What I'm reading now is Essays Written in Idleness, by Kenko. Certain themes run throughout, but one of the main ones that he constantly brings up is the fact that death comes to all of us, and takes us unaware. That we do not expect it, we do not prepare for it, we always think of it as a far off event rather than a constant immediacy. Not surprising for a series of fragments and essays written by a Buddhist monk, but true nonetheless. I was pondering this earlier, and wrote a miniature essay of my own on our need to deny the lifetime companionship that is death for us.

I wonder, sometimes, what would happen if I died. Here, so far from my family, from the people I love most in all the world, and who are more important to me than any posession. And if something happened to me, or I went missing, how long would it take before someone noticed?

The answer to that question is about two days, give or take; my colleagues would wonder if I didn't show up for work. This was a more frightening question when I considered it while living in England; with classes only once or twice a week it would likely be fourteen days or so before anyone would have figured out I was gone.

I tried not to think about that very much, when I was living in England. Unfortunately it's the kind of question anyone who lives alone must consider at one point or another.

Because one day, we will all die.
Monday, February 6th, 2006 01:42 am
Loneliness is a maw, a vacuum, a solar riptide that no one else can feel.

I picked up the Golden Fool while I was in the bookstore today. It's easy to forget just how much impact that particular series had on me back when I was reading them two years ago. That I was quite literally useless with depression for two weeks after I finished the last one. Something about them was so visceral, they had such a hold on me, and when I finished the last one . . . I just couldn't do anything. I just lay on my bed and stared at the wall.

Flipping through tonight . . . I don't think I'm ready to reread them. Not yet, anyway. Not when just reading certain passages has so strong an effect on me.

I wandered through the shelves of books. There's always a large section of books on understanding the Japanese and Japan, which seems futile and insulting both to me. As if you could understand a nation full of people just by reading someone's book! As if the Japanese are a completely different species, an alien race, impossible for the uninitiated to relate to! As if the author has discovered The Key, and they're going to share it with you! All you have to do is sit down with the book and "the Japanese" will be laid out like a map before you!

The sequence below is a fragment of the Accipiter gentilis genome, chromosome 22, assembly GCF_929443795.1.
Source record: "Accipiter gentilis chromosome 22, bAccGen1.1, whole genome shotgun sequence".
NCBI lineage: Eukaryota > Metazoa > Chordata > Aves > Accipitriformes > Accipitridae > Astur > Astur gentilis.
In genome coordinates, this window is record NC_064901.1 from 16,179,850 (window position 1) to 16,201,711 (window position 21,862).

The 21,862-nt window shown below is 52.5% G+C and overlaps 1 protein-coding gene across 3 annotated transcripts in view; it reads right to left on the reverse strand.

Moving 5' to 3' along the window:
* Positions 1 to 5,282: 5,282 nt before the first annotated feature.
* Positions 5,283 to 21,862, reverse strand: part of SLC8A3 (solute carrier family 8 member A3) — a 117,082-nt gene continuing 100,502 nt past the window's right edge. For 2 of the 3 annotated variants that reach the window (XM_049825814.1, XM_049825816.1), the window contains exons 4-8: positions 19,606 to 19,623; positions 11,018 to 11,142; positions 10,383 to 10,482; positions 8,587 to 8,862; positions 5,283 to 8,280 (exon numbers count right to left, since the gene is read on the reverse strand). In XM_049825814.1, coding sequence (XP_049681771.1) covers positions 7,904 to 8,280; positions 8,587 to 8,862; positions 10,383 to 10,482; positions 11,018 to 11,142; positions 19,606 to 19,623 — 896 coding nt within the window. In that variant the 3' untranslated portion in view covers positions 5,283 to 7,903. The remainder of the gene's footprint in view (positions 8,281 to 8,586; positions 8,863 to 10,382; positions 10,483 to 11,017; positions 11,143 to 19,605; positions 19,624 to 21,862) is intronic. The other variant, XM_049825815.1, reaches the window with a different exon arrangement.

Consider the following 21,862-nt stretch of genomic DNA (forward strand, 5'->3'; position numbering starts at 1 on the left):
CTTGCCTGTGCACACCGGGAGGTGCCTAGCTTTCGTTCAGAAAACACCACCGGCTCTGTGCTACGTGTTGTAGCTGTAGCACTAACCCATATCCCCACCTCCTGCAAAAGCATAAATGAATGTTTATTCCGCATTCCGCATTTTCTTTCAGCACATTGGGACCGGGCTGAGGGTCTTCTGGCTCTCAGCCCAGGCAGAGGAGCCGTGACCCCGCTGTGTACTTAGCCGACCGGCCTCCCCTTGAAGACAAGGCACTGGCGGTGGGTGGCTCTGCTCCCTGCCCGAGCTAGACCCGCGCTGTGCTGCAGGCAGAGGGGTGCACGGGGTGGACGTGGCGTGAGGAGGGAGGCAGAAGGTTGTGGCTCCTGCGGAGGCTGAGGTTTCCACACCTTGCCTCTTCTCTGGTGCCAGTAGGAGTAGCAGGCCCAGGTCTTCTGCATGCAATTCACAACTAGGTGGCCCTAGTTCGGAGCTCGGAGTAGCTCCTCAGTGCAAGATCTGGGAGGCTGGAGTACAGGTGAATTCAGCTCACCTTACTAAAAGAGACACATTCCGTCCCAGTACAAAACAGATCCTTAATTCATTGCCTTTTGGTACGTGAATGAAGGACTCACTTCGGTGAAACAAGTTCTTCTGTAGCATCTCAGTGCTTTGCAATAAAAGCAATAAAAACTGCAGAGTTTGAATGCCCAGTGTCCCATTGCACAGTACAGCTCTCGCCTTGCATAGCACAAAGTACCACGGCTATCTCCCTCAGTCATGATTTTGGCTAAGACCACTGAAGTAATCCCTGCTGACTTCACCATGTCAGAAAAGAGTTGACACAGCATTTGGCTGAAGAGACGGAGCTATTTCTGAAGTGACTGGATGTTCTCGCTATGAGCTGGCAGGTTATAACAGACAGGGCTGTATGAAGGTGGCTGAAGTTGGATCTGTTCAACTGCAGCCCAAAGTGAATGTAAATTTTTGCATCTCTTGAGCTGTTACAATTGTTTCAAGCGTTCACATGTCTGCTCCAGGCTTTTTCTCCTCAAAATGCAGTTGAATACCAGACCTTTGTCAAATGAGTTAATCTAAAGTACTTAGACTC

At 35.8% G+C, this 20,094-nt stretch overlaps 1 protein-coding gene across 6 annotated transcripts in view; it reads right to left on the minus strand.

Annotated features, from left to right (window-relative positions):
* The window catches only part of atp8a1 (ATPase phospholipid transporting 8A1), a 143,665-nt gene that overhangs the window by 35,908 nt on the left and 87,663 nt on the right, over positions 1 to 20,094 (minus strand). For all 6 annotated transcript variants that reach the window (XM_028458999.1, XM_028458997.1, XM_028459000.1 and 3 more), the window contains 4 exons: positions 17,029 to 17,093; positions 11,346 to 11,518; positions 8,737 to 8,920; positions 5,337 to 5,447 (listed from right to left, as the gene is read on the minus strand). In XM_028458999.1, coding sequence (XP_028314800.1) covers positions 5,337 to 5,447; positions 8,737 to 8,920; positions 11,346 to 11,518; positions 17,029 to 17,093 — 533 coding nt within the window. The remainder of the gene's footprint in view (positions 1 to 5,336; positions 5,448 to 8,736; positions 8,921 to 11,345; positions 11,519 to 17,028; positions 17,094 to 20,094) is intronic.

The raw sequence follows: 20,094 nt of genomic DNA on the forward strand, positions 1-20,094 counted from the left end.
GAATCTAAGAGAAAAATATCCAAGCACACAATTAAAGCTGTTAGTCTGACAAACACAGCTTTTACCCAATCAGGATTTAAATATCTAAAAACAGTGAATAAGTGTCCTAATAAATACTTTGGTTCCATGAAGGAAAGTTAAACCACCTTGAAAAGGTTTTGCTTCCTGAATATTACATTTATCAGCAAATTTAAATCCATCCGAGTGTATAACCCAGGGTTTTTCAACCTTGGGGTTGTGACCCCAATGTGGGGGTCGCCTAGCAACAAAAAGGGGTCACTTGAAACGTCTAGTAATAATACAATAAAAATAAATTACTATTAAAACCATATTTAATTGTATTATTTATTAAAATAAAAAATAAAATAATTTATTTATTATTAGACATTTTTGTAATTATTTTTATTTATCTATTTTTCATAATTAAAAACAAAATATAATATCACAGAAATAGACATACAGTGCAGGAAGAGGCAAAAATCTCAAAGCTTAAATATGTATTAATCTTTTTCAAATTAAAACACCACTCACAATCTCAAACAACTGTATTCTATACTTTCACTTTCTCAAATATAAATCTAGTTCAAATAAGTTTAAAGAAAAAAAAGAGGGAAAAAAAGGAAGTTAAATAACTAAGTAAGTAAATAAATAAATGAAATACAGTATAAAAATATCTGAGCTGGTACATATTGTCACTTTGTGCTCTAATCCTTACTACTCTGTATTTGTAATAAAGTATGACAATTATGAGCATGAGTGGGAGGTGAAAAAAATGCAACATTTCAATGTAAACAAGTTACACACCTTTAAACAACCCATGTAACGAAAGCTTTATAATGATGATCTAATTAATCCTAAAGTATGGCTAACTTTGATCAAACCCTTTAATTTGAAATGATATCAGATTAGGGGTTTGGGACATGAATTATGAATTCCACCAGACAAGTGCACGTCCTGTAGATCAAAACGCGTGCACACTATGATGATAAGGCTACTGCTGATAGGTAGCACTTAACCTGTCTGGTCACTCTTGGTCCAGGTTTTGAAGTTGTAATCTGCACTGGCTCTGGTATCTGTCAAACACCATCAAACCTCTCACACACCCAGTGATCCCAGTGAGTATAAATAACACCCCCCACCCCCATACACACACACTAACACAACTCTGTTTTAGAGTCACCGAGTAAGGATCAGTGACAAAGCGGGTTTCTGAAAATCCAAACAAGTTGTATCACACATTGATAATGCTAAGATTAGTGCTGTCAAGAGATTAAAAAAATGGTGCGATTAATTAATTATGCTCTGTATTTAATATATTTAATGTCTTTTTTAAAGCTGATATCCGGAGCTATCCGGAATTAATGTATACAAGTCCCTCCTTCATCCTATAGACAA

There's only one way to understand people, any people any where. And that's by spending the time and effort to get to know them, to learn about their lives. That's by being curious and open-minded, by listening and paying attention.

Not that reading books won't help with this, but I think it's extremely arrogant and insulting of the various authors first to make the assumption that they Know The Japanese, second to put a group of people to which they do not belong into an arbitrary category with modes of behavior that said people have not defined, and third to preach to others what they should think about said group of people.

Shelves and shelves of books, on travel and architecture and poetry and history, on religion and myth and language. My inadequacy is a knife cutting away at the core of me. So much to know, and how little I know, and how lazy and lacking in discipline, ambition and desire leading only to the knowledge of my inadequacy and failure. Around and around and around.

And loneliness on the cold, bustling street, surrounded by flashing lights and all the impersonal lure of consumerism. Using items to define your being. Exchanging money for identity.

I don't tend to talk about my problems much. I think that the real reason for this is because I don't see them as having solutions, and there is nothing that anyone can do to help. Helpful suggestions are not helpful at all; they lead me back to the endless loop of inadequacy, and worse, they make me angry at the good intentions of another. Better, then, not to speak.

This too shall pass.

And the unbalanced scale of interpersonal relationships I hate as well, the sliding back and forth. I cannot stand it when people care about me, I am not worthy of it. Care too much, and I back away, unable to understand, unable to accept. I think I can only love that which cannot love me. The stars, cats, music and martial arts that I have no real talent for, poetry that pulls blood from the stone of my heart.

Love only those who can never love you back.
Thursday, January 26th, 2006 01:04 am
I want to write something lovely and poignant here. Barring that, I want to write some Emrys-story.